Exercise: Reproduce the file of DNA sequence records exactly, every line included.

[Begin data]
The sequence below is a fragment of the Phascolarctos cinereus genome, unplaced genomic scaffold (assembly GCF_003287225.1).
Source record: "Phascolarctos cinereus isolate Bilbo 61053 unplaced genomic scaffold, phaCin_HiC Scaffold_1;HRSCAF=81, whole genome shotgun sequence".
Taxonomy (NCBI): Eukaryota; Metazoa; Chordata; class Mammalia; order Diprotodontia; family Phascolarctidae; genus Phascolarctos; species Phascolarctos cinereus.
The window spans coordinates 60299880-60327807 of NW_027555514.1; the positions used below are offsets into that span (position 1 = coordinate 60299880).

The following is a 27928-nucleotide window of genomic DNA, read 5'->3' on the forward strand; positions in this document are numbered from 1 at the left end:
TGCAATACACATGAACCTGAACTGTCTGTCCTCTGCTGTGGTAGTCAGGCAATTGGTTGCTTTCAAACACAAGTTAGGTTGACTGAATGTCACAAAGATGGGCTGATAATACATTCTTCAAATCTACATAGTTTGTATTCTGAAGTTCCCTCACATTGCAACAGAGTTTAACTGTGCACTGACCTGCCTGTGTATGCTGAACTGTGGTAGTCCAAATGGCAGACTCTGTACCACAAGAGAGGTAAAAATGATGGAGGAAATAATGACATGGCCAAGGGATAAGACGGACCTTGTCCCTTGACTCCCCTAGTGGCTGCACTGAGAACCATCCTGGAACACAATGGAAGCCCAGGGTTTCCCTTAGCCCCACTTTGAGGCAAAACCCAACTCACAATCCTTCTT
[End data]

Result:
The sequence below is a fragment of the Phascolarctos cinereus genome, unplaced genomic scaffold (assembly GCF_003287225.1).
Source record: "Phascolarctos cinereus isolate Bilbo 61053 unplaced genomic scaffold, phaCin_HiC Scaffold_1;HRSCAF=81, whole genome shotgun sequence".
Taxonomy (NCBI): Eukaryota; Metazoa; Chordata; class Mammalia; order Diprotodontia; family Phascolarctidae; genus Phascolarctos; species Phascolarctos cinereus.
The window spans coordinates 60299880-60327807 of NW_027555514.1; the positions used below are offsets into that span (position 1 = coordinate 60299880).

The following is a 27928-nucleotide window of genomic DNA, read 5'->3' on the forward strand; positions in this document are numbered from 1 at the left end:
TGCAATACACATGAACCTGAACTGTCTGTCCTCTGCTGTGGTAGTCAGGCAATTGGTTGCTTTCAAACACAAGTTAGGTTGACTGAATGTCACAAAGATGGGCTGATAATACATTCTTCAAATCTACATAGTTTGTATTCTGAAGTTCCCTCACATTGCAACAGAGTTTAACTGTGCACTGACCTGCCTGTGTATGCTGAACTGTGGTAGTCCAAATGGCAGACTCTGTACCACAAGAGAGGTAAAAATGATGGAGGAAATAATGACATGGCCAAGGGATAAGACGGACCTTGTCCCTTGACTCCCCTAGTGGCTGCACTGAGAACCATCCTGGAACACAATGGAAGCCCAGGGTTTCCCTTAGCCCCACTTTGAGGCAAAACCCAACTCACAATCCTTCTT